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How to remove grease

Date: 28 July 2022 | Category: How to...

Removing grease from metal components, machinery and surfaces is an essential part of a huge variety of industrial and manufacturing activities. Machines need to be clean to run efficiently. Old parts need to be cleaned before repair. Manufactured items need to be cleaned before finishing, packing and shipping.

Safetykleen’s parts cleaning services include a range of fast, effective ways to remove grease from parts, tools and products.

Why remove grease?

The reasons for removing grease will vary depending on where it’s building up: in your machines, tools and equipment, or on the products you make.

While regular lubrication of moving parts is usually a good thing, a build-up of old, dirty grease on industrial equipment can reduce performance and increase the speed at which components wear out. And that will increase your cost of production.

The risk from grease that builds up on items during production and manufacturing is slightly different. Fail to remove it properly at the right points in the process and you may cause problems in subsequent stages of production and finishing, especially if they involve coating and painting. Grease can also make quality control harder whether you do it manually or automatically.

How do you remove grease effectively?

In many cases, the process businesses follow to remove grease is time-consuming, repetitive, wasteful and surprisingly labour intensive:

  • Wiping away the bulk of the grease
  • Applying a detergent or solvent to break up grease
  • Scrubbing to remove grease built up in threads, corners and holes
  • Rinsing the surface
  • Thorough drying to reduce the risk of rust

And even if you follow that process religiously there’s a risk that the end results will vary from degreased part to degreased part.

There is a better way.

Safetykleen degreasing solutions

Safetykleen’s all-in-one parts cleaning service provides you with an automatic parts washer filled with specially formulated degreasing fluids. And this alone can transform your approach to cleaning grease from metal.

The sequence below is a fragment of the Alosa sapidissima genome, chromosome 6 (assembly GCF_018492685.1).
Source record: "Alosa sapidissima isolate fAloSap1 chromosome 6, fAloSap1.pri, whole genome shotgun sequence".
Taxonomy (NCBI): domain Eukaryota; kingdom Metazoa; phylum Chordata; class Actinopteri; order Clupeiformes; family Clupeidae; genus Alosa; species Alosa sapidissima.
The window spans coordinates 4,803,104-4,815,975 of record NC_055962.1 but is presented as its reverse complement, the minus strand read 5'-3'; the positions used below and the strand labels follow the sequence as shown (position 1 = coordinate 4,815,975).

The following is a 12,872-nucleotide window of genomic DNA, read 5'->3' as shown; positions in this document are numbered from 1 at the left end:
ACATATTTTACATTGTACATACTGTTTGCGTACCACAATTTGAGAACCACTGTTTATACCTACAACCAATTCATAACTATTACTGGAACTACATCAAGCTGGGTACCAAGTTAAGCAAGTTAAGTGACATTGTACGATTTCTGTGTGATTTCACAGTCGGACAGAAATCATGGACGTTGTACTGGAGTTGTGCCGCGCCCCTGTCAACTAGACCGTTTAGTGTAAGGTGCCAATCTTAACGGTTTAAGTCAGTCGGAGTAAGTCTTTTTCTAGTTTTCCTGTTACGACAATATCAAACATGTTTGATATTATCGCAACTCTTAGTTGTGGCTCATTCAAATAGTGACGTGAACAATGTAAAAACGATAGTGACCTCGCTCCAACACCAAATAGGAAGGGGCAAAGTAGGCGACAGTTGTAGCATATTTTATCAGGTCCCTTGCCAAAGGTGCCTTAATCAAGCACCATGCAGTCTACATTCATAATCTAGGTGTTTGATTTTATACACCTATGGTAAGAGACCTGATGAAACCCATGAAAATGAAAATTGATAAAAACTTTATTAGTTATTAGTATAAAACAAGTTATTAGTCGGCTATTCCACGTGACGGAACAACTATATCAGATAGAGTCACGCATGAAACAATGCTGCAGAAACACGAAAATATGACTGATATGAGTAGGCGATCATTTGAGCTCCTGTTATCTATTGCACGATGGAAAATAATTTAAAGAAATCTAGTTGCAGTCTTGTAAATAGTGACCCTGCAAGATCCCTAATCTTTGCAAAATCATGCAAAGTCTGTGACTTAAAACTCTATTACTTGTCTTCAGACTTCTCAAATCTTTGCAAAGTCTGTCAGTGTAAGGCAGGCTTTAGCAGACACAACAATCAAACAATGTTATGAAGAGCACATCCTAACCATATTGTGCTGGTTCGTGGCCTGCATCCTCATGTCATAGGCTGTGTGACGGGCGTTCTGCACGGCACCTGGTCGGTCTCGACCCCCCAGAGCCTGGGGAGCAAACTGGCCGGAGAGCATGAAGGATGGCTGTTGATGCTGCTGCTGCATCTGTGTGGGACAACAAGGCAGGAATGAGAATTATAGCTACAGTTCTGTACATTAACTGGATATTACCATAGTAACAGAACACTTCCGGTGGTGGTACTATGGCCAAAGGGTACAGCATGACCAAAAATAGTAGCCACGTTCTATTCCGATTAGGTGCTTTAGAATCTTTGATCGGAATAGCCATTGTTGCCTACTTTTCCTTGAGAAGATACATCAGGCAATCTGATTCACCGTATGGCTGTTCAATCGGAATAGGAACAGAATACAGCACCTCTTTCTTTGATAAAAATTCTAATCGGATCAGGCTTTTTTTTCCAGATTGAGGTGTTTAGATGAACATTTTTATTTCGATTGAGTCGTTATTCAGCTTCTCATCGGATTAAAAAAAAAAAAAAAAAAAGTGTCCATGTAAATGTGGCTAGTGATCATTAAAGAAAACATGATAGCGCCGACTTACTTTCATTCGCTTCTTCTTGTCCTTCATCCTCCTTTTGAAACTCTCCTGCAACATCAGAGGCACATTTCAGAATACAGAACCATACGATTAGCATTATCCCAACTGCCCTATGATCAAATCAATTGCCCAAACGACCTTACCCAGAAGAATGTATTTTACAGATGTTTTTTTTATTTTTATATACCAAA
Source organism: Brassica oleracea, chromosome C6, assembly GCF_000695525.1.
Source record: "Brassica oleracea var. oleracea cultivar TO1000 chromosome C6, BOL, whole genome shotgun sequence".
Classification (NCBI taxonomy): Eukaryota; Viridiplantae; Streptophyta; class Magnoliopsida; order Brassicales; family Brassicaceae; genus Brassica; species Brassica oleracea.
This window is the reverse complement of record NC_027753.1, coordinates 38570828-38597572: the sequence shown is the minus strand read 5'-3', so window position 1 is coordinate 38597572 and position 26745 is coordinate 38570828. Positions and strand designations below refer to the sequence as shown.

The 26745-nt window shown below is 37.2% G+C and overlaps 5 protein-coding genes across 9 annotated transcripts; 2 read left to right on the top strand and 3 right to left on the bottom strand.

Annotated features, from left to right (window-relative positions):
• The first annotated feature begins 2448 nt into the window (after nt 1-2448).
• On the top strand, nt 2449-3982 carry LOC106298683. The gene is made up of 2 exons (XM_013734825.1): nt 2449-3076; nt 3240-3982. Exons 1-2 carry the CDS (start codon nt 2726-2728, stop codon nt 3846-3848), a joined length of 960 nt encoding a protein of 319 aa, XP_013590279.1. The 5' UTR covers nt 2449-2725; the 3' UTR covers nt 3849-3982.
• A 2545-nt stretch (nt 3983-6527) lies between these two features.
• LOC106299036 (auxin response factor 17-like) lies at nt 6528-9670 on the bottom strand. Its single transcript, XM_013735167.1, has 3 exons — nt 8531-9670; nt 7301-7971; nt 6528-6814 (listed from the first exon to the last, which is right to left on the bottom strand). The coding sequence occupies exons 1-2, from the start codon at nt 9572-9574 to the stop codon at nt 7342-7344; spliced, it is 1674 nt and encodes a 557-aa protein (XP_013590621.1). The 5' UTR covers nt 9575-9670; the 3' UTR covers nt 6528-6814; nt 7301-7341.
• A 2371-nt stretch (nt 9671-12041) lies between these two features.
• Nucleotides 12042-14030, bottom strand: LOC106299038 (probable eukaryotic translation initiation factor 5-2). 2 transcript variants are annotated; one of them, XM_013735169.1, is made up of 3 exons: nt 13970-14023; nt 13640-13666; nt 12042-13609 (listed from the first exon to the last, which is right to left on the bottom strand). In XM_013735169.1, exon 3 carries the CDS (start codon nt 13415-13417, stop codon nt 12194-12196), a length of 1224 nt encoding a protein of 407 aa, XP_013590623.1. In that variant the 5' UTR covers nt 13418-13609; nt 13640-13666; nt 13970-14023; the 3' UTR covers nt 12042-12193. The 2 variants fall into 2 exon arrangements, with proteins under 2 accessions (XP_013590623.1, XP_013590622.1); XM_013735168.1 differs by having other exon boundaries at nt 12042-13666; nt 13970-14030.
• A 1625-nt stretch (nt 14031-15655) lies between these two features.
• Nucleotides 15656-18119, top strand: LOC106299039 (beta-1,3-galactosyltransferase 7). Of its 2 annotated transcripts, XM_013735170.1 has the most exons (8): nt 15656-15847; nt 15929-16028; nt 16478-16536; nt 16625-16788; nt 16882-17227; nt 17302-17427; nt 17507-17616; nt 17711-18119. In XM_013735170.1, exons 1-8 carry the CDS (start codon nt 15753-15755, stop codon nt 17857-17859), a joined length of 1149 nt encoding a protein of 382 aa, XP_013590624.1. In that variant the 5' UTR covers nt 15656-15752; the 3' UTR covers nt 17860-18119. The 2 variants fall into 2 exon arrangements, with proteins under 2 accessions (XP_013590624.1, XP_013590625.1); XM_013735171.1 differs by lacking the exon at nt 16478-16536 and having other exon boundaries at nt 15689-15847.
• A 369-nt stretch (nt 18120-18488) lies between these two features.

The process is similar to the dishwasher you might have in your kitchen:

  1. You load dirty items into the machine
  2. You select the cleaning cycle you want to run
  3. You press go

The machine cleans the parts, removing grease to a consistent standard that’s right for you in a predictable length of time. And while it runs, you can get on with other tasks.

This approach uses modern degreasing chemical solutions that are water-based rather than flammable solvent-based, reducing both workplace risk and environmental impact. Those degreasing fluids will be recycled multiple times to minimise material costs, and will include special treatments that prevent flash rusting as the cleaned parts dry.

Our grease removal products

Our industrial parts washers deliver the powerful degreasing performance of solvent-based cleaning but without the need for harsh, hazardous chemicals.

Multi-item degreasing

Our Aquakleen Automatic parts washers can remove grease from many parts in a single load, or clean large items quickly, leaving your team free to work on other things.

Ultrasonic grease removal

For higher levels of degreasing performance, our Sonickleen ultrasonic cleaners are ideal if you’re cleaning complex shapes and intricate components like carburettors, turbo units, heat exchangers, gearboxes, cylinder heads, PCBs and even optics.

High-speed degreasers

Even manual grease removal doesn’t have to be slow. Our high-pressure machines clean up to 10 times faster than traditional manual parts washers.

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Grease removal FAQs

What types of grease are there?

Grease is a type of lubricant. Lubricants can classified into four types: oils, greases, penetrating lubricants and dry lubricants. Greases themselves are classified into Mineral, Synthetic and Semi-synthetic. You will also see them categorised as oil-based, water-based and silicone-based, or simply by intended use.

Why are greases used?

Using grease for lubrication reduces friction, extends life of components and control temperatures. This is particularly important on frictional components such as chains, linkages, bearings and gears.

Why does grease build up?

Lubrication is usually specified by component manufacturers, and their specification usually includes the top-up interval (usually in running hours). Some people do not clean with every top-up, effectively layering grease upon grease. In addition, grease breaks down as it used. Heat causes carbonisation. Water and moisture causes emulsification, contamination (dust, swarf and grit) causes parts to wear. These combine with, or become trapped in the grease, changing its properties and effectively adding mass.

How do you choose the right grease?

The main considerations for grease choice are the conditions in which it will be used. Temperature determines lubricant base oil type. Speed determines the viscosity required at operating temperature. Load, vibration and moisture levels determine the additives.